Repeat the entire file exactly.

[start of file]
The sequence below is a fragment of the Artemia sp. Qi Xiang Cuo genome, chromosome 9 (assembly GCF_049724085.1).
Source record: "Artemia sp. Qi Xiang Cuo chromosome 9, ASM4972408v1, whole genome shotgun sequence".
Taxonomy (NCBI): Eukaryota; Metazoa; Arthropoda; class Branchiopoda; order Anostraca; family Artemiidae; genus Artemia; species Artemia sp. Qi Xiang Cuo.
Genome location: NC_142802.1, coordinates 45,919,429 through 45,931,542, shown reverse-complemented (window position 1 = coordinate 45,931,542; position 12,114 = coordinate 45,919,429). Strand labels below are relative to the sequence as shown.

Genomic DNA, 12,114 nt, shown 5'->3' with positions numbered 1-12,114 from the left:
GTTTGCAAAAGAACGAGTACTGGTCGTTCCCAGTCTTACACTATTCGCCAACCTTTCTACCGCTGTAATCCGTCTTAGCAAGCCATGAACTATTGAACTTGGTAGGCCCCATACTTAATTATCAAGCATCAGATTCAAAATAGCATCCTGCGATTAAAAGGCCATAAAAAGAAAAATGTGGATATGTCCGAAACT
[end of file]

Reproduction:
The sequence below is a fragment of the Artemia sp. Qi Xiang Cuo genome, chromosome 9 (assembly GCF_049724085.1).
Source record: "Artemia sp. Qi Xiang Cuo chromosome 9, ASM4972408v1, whole genome shotgun sequence".
Taxonomy (NCBI): Eukaryota; Metazoa; Arthropoda; class Branchiopoda; order Anostraca; family Artemiidae; genus Artemia; species Artemia sp. Qi Xiang Cuo.
Genome location: NC_142802.1, coordinates 45,919,429 through 45,931,542, shown reverse-complemented (window position 1 = coordinate 45,931,542; position 12,114 = coordinate 45,919,429). Strand labels below are relative to the sequence as shown.

Genomic DNA, 12,114 nt, shown 5'->3' with positions numbered 1-12,114 from the left:
GTTTGCAAAAGAACGAGTACTGGTCGTTCCCAGTCTTACACTATTCGCCAACCTTTCTACCGCTGTAATCCGTCTTAGCAAGCCATGAACTATTGAACTTGGTAGGCCCCATACTTAATTATCAAGCATCAGATTCAAAATAGCATCCTGCGATTAAAAGGCCATAAAAAGAAAAATGTGGATATGTCCGAAACT